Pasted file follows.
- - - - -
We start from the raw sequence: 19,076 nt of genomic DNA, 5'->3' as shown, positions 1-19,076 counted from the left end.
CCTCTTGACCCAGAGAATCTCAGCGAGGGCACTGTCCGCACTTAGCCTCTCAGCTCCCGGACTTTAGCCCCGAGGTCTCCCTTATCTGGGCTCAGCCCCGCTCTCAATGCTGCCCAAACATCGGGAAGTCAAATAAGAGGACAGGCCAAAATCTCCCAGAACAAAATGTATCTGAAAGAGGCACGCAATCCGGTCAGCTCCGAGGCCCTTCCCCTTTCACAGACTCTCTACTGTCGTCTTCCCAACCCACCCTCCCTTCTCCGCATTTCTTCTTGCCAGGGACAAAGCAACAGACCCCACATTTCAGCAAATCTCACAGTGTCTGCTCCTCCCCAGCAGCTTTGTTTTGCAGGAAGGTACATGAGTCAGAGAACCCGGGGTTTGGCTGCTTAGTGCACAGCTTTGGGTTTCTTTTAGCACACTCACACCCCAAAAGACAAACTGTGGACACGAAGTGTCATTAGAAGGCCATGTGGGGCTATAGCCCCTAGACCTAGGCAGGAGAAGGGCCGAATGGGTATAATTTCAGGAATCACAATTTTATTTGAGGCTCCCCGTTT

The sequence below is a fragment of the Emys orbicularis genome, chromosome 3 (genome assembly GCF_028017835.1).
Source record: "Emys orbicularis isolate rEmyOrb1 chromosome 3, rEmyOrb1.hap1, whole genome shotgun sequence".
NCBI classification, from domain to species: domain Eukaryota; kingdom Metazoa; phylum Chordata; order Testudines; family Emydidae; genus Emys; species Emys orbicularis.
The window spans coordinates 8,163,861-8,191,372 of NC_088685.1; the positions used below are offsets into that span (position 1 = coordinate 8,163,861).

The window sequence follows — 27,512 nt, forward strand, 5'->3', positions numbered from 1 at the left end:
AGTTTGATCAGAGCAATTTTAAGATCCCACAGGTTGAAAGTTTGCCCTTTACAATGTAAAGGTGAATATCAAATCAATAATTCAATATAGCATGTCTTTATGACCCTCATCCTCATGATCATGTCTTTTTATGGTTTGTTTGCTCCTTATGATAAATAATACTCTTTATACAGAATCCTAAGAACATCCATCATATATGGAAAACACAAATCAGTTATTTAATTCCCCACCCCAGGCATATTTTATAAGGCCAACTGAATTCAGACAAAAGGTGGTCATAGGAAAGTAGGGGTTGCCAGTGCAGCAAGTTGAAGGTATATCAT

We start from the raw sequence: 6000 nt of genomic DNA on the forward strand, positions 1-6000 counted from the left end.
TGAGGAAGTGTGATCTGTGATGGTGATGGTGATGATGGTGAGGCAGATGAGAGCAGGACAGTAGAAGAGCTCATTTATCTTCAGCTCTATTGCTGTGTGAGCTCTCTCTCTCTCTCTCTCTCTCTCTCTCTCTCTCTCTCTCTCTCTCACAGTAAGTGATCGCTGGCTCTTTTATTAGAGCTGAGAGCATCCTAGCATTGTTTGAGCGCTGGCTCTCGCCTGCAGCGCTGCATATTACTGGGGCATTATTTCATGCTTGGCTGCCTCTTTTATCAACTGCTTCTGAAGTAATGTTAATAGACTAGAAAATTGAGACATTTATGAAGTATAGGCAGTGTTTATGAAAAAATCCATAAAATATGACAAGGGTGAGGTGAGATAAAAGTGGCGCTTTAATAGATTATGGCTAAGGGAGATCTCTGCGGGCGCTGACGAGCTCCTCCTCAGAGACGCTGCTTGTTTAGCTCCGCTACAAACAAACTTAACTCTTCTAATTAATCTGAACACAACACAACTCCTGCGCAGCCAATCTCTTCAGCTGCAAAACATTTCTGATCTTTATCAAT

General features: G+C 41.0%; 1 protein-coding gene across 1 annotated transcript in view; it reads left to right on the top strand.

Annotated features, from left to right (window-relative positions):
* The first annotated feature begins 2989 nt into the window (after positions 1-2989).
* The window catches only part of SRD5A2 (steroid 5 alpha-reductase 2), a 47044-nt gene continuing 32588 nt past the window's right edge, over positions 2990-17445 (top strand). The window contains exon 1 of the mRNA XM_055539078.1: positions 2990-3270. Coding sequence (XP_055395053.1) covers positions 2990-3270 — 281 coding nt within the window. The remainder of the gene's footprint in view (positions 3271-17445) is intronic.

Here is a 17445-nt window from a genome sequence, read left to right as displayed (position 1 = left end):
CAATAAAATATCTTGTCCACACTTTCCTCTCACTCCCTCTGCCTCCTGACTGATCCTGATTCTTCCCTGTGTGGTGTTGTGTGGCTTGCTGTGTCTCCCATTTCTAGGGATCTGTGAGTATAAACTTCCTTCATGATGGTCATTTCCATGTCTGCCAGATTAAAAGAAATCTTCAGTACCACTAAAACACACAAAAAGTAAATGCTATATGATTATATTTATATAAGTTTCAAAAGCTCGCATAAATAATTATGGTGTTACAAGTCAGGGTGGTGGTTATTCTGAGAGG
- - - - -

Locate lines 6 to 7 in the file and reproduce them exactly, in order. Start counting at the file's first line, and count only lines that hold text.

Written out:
The window spans coordinates 8,163,861-8,191,372 of NC_088685.1; the positions used below are offsets into that span (position 1 = coordinate 8,163,861).

The window sequence follows — 27,512 nt, forward strand, 5'->3', positions numbered from 1 at the left end: